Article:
Podcast: Tokenization of IP Rights and NFTs in Commercial FinanceRead Time: 9 mins
In our increasingly digital economy, cryptocurrencies and non-fungible tokens, or NFTs, have gained popularity for everything from consumer transactions to securities.
In this episode of More with McGlinchey, Baton Rouge attorneys Drew Patty and Marshall Grodner discuss how digital assets are being used and regulated, especially in the commercial context regarding collateral and intellectual property. They touch on how NFTs are being used to monetize IP rights now (and how they may be used in the future), the risks and considerations of using “smart contracts,” particular issues for securing and perfecting tokenized transactions, and the evolution of the Uniform Commercial Code (UCC) and state laws in governing these transactions.
Marshall Grodner: My name is Marshall Grodner. I’m a Partner in the Baton Rouge office of McGlinchey Stafford. I am in the Business and Finance section of the firm. And with me today is Drew Patty, the managing partner of our Intellectual Property section as well as the Managing Partner of the Baton Rouge office. And Drew, I’m going to ask you a few questions. First, why do NFTs exist? And what problems did they seek to solve?
Drew Patty: Marshall, thank you. NFTs exist because there was a need for an ability to offer rights or value in a way that was secure and validatable, and might be more efficient by disintermediating, or avoiding the transactional costs of traditional ways of transferring and exchanging rights or value. There are different kinds of tokens. NFTs are “non-fungible tokens,” meaning they’re unique. Rather than fungible tokens like cryptocurrencies, the individual NFTs exist as a unique asset and therefore are not exchangeable one for another, necessarily. The problem they seek to solve really is the problem of barriers to trade: transactional costs, and inefficiencies in traditional markets for these kinds of assets. Trying to make a transfer of these kinds of assets more efficient, more democratized, and yet still secure and valid.
Marshall Grodner: Well, that’s interesting Drew. How are IP rights, since you’re our intellectual property guru, being monetized to NFTs currently, and where do you see the future trends going in these NFTs?
Drew Patty: To take a step back: historically, IP rights, if they were to be transferred, licensed, or monetized, you would normally do it through the traditional method of a written contract. Parties would have to undergo due diligence to make sure that the assets were owned by who they thought they were owned by, and that they were being sold or licensed appropriately with no intervening third-party rights. There was a fair amount of transactional cost in doing that kind of due diligence and making sure that the parties executed the documents correctly, recorded them where necessary, and so forth. Well NFTs, the intention here in the use of NFTs, is to make that process more streamlined, digitized, and simplified for the purchaser, as well as the issuer of rights in intellectual property that the issuer owns or controls. So currently intellectual property rights can be monetized by a party who owns or controls IP rights and who decides to transfer some or all of those rights through a smart contract, digital contract, that’s securely arranged on an internet website, for example, or portal. And those rights are then uniquely tokenized through that same sort of website that converts the smart contract into unique tokenized rights that are then offered to the public or to potential buyers.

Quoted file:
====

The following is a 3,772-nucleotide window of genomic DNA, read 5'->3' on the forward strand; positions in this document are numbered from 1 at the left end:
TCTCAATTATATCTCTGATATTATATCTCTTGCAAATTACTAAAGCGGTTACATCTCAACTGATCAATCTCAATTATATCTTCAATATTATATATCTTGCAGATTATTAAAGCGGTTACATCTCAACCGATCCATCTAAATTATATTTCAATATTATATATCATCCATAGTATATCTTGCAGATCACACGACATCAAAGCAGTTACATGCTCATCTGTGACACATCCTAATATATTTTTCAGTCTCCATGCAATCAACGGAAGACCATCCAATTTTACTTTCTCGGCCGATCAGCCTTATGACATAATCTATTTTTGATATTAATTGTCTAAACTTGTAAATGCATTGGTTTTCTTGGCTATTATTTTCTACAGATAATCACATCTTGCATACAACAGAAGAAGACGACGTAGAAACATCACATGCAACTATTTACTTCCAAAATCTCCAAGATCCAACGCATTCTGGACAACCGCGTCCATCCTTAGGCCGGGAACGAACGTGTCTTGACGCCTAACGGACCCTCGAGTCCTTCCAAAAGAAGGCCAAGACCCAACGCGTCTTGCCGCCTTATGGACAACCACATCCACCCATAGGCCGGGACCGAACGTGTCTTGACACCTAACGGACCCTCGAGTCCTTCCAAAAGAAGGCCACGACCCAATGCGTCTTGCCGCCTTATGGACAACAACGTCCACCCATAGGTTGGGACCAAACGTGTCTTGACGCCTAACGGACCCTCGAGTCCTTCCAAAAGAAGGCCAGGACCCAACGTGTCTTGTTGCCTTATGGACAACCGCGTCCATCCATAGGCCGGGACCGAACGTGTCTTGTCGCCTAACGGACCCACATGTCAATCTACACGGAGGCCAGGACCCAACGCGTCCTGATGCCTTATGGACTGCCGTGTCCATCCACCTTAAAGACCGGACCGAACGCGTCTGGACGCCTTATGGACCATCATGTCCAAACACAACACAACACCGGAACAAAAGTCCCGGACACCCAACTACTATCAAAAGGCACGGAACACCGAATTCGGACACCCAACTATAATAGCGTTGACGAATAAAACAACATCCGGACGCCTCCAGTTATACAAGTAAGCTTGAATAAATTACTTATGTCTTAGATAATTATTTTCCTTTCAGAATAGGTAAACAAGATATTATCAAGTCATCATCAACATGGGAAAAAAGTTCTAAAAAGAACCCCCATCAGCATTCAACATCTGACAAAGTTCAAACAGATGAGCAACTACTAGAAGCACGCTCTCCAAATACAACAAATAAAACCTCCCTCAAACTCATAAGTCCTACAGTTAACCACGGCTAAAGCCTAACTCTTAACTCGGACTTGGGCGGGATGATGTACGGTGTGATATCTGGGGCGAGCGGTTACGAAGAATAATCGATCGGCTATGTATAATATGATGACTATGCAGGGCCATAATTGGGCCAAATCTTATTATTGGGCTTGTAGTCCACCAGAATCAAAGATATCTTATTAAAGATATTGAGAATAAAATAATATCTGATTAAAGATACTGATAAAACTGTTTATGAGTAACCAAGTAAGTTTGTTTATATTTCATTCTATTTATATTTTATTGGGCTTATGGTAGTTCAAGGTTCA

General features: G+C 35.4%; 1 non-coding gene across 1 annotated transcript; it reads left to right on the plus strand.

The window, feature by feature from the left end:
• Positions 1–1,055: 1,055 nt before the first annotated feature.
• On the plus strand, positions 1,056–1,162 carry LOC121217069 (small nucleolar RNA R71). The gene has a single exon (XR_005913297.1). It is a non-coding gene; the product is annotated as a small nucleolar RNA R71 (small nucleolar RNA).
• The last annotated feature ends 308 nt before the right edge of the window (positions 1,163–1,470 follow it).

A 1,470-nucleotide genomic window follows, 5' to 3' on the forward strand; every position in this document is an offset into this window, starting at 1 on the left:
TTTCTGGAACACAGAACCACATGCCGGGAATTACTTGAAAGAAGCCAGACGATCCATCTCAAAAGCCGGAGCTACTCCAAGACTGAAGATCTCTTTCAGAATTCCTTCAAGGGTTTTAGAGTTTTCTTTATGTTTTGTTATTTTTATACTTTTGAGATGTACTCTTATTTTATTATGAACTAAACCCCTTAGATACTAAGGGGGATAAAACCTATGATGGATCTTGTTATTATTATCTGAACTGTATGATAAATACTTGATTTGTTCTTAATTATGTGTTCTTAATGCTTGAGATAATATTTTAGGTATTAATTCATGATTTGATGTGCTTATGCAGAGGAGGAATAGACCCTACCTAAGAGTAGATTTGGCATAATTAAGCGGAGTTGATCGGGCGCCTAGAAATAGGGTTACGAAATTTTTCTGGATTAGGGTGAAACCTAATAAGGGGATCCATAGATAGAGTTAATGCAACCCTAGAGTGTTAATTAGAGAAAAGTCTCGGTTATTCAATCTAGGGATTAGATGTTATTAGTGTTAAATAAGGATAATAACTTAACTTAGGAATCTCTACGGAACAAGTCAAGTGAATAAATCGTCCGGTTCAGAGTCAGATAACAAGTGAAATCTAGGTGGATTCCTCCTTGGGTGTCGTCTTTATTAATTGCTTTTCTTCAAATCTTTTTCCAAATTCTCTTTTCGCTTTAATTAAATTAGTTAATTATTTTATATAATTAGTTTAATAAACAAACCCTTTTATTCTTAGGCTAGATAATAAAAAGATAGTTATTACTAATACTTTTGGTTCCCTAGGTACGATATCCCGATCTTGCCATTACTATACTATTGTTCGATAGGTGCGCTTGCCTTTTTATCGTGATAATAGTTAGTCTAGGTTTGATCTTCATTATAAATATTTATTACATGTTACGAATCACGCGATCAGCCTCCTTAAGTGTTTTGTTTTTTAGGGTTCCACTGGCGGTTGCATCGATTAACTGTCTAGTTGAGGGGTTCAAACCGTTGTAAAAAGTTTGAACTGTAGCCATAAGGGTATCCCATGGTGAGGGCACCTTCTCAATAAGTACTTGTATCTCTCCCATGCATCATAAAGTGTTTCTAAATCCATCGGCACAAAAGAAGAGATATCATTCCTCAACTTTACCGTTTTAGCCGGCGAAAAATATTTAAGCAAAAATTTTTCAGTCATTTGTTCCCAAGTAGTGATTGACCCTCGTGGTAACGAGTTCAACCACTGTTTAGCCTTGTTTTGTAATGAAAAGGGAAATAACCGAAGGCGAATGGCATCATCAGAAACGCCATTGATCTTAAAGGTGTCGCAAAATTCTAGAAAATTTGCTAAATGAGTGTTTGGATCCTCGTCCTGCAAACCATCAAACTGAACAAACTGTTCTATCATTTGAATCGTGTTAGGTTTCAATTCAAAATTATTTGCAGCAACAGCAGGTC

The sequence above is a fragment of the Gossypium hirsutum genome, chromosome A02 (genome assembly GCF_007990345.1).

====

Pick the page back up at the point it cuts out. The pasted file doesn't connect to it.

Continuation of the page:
As far as where I see the future trends in this area going, many different kinds of rights, including, but not limited to intellectual property rights will become the potential subject of NFTs, whether they be licenses or ownership rights and intellectual property, because of the efficiencies that can be brought to bear with an NFT and smart contracts. It will undoubtedly be heavily regulated when the regulations catch up to the technology. But it seems like the efficiencies and also the economies of the ability to monetize for those who own the intellectual property rights is going to be too enticing for this to be a flash in the pan kind of trend. It’s going to become more prevalent unless there becomes some drastic technological hack or obvious way to disrupt the validity and security of NFT offerings, such that there’s a loss in trust, because once you lose the trust in the NFT process, it could be undermined. But unless something like that comes along, I see the NFTs becoming very prevalent.